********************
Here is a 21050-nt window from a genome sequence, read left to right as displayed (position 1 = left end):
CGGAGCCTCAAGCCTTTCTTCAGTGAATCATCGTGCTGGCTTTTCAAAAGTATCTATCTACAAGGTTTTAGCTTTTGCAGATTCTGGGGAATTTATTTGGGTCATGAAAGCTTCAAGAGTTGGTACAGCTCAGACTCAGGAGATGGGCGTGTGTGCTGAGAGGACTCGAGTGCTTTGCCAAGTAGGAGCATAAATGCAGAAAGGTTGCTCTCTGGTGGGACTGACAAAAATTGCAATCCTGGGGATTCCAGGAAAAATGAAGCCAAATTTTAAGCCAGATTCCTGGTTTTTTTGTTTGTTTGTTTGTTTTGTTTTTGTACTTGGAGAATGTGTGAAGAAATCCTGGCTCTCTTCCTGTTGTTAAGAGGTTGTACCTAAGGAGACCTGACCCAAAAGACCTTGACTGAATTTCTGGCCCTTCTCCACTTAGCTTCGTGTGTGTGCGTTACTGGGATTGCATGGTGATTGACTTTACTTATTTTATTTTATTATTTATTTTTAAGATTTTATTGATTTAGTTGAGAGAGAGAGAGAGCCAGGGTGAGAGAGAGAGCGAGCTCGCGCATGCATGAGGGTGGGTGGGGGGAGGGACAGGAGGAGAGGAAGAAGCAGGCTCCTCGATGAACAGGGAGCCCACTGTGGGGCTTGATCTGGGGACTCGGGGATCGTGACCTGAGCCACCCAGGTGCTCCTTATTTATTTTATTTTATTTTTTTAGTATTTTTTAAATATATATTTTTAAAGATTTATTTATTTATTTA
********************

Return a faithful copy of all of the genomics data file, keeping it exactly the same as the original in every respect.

Here is a 21050-nt window from a genome sequence, read left to right as displayed (position 1 = left end):
CGGAGCCTCAAGCCTTTCTTCAGTGAATCATCGTGCTGGCTTTTCAAAAGTATCTATCTACAAGGTTTTAGCTTTTGCAGATTCTGGGGAATTTATTTGGGTCATGAAAGCTTCAAGAGTTGGTACAGCTCAGACTCAGGAGATGGGCGTGTGTGCTGAGAGGACTCGAGTGCTTTGCCAAGTAGGAGCATAAATGCAGAAAGGTTGCTCTCTGGTGGGACTGACAAAAATTGCAATCCTGGGGATTCCAGGAAAAATGAAGCCAAATTTTAAGCCAGATTCCTGGTTTTTTTGTTTGTTTGTTTGTTTTGTTTTTGTACTTGGAGAATGTGTGAAGAAATCCTGGCTCTCTTCCTGTTGTTAAGAGGTTGTACCTAAGGAGACCTGACCCAAAAGACCTTGACTGAATTTCTGGCCCTTCTCCACTTAGCTTCGTGTGTGTGCGTTACTGGGATTGCATGGTGATTGACTTTACTTATTTTATTTTATTATTTATTTTTAAGATTTTATTGATTTAGTTGAGAGAGAGAGAGAGCCAGGGTGAGAGAGAGAGCGAGCTCGCGCATGCATGAGGGTGGGTGGGGGGAGGGACAGGAGGAGAGGAAGAAGCAGGCTCCTCGATGAACAGGGAGCCCACTGTGGGGCTTGATCTGGGGACTCGGGGATCGTGACCTGAGCCACCCAGGTGCTCCTTATTTATTTTATTTTATTTTTTTAGTATTTTTTAAATATATATTTTTAAAGATTTATTTATTTATTTA